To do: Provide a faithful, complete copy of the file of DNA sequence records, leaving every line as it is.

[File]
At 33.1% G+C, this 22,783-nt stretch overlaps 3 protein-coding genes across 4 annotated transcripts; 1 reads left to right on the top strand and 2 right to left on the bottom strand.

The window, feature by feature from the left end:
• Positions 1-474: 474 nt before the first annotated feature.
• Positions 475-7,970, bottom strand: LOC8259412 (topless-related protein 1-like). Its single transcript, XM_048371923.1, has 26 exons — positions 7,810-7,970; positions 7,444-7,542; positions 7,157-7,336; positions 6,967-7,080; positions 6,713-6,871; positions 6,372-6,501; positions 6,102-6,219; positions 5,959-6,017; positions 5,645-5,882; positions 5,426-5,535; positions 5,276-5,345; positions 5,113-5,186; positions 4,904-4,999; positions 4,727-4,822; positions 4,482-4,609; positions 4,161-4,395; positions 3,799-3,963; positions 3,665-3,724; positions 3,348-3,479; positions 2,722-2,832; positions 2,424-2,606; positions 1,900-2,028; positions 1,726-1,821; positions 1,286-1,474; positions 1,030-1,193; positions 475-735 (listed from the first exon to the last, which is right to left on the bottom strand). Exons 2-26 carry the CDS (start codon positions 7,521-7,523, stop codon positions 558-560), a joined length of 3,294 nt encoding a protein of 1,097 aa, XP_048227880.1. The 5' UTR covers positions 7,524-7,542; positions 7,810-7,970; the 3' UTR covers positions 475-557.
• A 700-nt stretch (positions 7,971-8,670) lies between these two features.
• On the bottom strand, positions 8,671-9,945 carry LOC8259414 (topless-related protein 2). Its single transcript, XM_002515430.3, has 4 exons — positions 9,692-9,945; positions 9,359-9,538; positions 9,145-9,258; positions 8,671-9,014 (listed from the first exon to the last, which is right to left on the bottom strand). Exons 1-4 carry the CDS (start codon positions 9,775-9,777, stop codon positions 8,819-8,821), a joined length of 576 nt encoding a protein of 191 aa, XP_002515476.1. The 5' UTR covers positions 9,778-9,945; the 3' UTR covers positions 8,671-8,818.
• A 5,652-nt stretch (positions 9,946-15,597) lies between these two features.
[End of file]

At 33.1% G+C, this 22,783-nt stretch overlaps 3 protein-coding genes across 4 annotated transcripts; 1 reads left to right on the top strand and 2 right to left on the bottom strand.

The window, feature by feature from the left end:
• Positions 1-474: 474 nt before the first annotated feature.
• Positions 475-7,970, bottom strand: LOC8259412 (topless-related protein 1-like). Its single transcript, XM_048371923.1, has 26 exons — positions 7,810-7,970; positions 7,444-7,542; positions 7,157-7,336; positions 6,967-7,080; positions 6,713-6,871; positions 6,372-6,501; positions 6,102-6,219; positions 5,959-6,017; positions 5,645-5,882; positions 5,426-5,535; positions 5,276-5,345; positions 5,113-5,186; positions 4,904-4,999; positions 4,727-4,822; positions 4,482-4,609; positions 4,161-4,395; positions 3,799-3,963; positions 3,665-3,724; positions 3,348-3,479; positions 2,722-2,832; positions 2,424-2,606; positions 1,900-2,028; positions 1,726-1,821; positions 1,286-1,474; positions 1,030-1,193; positions 475-735 (listed from the first exon to the last, which is right to left on the bottom strand). Exons 2-26 carry the CDS (start codon positions 7,521-7,523, stop codon positions 558-560), a joined length of 3,294 nt encoding a protein of 1,097 aa, XP_048227880.1. The 5' UTR covers positions 7,524-7,542; positions 7,810-7,970; the 3' UTR covers positions 475-557.
• A 700-nt stretch (positions 7,971-8,670) lies between these two features.
• On the bottom strand, positions 8,671-9,945 carry LOC8259414 (topless-related protein 2). Its single transcript, XM_002515430.3, has 4 exons — positions 9,692-9,945; positions 9,359-9,538; positions 9,145-9,258; positions 8,671-9,014 (listed from the first exon to the last, which is right to left on the bottom strand). Exons 1-4 carry the CDS (start codon positions 9,775-9,777, stop codon positions 8,819-8,821), a joined length of 576 nt encoding a protein of 191 aa, XP_002515476.1. The 5' UTR covers positions 9,778-9,945; the 3' UTR covers positions 8,671-8,818.
• A 5,652-nt stretch (positions 9,946-15,597) lies between these two features.